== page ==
For the African Continental Free Trade Agreement (AfCTA) to yield intended results, it must be backed by requisite legal frameworks, right policies, and robust implementation.
This is according to the President of the Senate, Ahmad Lawan.
Lawan made the assertion when he received a visiting delegation from the African Continental Free Trade Area, led by its newly elected Secretary-General, Wamkele Keabetswe Mene, on Tuesday in Abuja.
The Senate President who was represented by the Deputy Senate Leader, Ajayi Boroffice, said the intent behind Nigeria’s decision to sign the agreement on July 7th, 2019, during the 12th Extra-Ordinary Summit of Heads of State and Government, in Niamey, was to benefit Africans on the continent and outside it.
According to Boroffice, aside from facing the challenges of unemployment, and underemployment, which has been a trigger for both regular and irregular migration, the economies of African countries have been characterized by low productivity, reduced efficiency, and the problem of limited resources.
He, therefore, described the African Continental Free Trade Agreement as “a step in the right direction for the growth of African economies, through limited restrictions, leading to the stimulation of trade, commerce, and industry.”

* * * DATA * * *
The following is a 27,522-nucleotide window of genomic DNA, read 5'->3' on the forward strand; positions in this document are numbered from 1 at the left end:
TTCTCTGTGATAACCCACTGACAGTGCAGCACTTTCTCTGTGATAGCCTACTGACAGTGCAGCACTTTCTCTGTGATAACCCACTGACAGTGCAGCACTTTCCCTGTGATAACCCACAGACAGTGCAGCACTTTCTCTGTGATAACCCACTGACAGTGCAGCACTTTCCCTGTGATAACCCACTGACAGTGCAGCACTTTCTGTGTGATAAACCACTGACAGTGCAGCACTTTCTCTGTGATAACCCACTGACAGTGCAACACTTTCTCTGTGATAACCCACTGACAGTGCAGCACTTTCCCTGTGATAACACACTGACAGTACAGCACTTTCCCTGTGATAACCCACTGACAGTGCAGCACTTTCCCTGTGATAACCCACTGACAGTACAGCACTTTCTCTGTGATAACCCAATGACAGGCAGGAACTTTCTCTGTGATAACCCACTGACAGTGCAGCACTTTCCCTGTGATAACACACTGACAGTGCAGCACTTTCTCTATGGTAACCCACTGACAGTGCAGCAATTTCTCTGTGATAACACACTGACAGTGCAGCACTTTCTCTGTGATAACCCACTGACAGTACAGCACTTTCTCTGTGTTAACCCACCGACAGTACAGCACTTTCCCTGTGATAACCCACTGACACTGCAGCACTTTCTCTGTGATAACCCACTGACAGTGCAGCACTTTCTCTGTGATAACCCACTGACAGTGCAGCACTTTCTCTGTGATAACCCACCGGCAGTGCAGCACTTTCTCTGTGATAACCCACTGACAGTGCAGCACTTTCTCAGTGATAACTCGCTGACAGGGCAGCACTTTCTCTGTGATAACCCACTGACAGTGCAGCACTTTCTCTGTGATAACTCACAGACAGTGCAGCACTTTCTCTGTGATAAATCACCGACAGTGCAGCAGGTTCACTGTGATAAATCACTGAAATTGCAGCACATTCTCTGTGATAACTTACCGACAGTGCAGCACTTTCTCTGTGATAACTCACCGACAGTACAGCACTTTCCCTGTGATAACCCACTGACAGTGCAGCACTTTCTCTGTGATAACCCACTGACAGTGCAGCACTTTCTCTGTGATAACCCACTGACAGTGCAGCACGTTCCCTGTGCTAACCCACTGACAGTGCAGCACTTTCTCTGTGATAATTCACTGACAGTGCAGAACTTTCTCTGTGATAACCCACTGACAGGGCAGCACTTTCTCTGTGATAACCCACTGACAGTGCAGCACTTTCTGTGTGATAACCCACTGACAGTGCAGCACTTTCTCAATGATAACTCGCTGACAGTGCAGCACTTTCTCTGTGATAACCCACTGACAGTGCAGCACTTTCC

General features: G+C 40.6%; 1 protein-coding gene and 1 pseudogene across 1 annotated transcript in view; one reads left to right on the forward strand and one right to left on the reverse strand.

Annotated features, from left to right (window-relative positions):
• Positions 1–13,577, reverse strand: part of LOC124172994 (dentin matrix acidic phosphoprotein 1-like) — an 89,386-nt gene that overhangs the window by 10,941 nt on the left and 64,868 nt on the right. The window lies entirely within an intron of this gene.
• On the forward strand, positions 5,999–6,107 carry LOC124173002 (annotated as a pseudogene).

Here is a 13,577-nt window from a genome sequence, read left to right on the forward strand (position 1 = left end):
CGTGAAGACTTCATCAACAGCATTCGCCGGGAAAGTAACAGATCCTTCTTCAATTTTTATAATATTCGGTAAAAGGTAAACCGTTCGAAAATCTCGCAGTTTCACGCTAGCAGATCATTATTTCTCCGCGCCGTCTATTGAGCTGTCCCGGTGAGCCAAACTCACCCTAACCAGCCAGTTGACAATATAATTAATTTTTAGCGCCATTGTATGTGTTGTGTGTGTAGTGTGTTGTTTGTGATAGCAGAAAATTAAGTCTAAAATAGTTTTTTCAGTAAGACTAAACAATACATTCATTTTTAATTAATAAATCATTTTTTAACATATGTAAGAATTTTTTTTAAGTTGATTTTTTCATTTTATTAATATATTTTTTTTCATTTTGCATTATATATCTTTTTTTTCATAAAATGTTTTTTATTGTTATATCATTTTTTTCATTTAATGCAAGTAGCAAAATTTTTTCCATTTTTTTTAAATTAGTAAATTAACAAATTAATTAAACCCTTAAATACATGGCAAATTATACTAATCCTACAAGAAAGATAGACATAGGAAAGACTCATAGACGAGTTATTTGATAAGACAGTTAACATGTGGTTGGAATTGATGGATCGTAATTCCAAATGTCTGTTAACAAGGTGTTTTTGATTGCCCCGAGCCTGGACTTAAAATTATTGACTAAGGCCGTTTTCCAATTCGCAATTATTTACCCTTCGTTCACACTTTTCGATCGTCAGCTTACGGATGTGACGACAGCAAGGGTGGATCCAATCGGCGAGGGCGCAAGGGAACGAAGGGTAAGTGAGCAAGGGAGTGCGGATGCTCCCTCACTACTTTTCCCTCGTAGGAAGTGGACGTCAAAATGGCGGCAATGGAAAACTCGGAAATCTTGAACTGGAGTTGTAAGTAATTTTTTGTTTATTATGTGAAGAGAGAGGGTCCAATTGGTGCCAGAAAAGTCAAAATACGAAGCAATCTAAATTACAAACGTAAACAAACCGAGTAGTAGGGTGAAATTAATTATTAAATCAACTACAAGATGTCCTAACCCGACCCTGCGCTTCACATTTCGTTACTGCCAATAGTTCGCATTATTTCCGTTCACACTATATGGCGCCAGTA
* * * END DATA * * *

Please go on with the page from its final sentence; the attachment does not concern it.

“In signing the African Continental Free Trade Agreement (AfCFTA), and depositing the instrument with the African Union Commission, our countries made a statement on the determination of our collective economic fate. This fate is in our hands, through requisite legal frameworks, right policies, and robust implementation.
“The initial momentum from the signing of the agreement needs to be continued, for a greater continental impact, to benefit Africans, both on the continent and outside it”, he said.
The Senate President added that “the Nigerian Office for Trade Negotiations, which is the agency of government, responsible for managing, coordinating, and leading all trade and trade-related negotiations, has the clear mandate of managing Nigeria’s side of the agreement.”
According to Boroffice, “Nigeria’s action in signing was not just evidence of our commitment to the spirit of Africa, but a sign of our trust in a unified economic growth. The multiple benefits of the arrangement are also not lost on us.”
“As the biggest market and economy on the continent, we have a strategic role to play in the evolution and stabilization of the African economy. We are ready to expand the possibilities through our status, with your confidence in us, and the demands of posterity,” the Deputy Senate Leader said.
Earlier, the Secretary-General of the African Continental Free Trade Area, Mr. Wamkele Mene, in his speech noted that the success of the trade agreement was largely dependent on the measure of the benefit accruing to African countries.
“The AfCTA, if it benefits only the big countries in Africa, is not going to work”, Mene said.
According to him, the secretariat going forward would look up to Nigeria for guidance in coming up with policies and ways of implementing the content of the trade agreement to accommodate the interest of all African countries.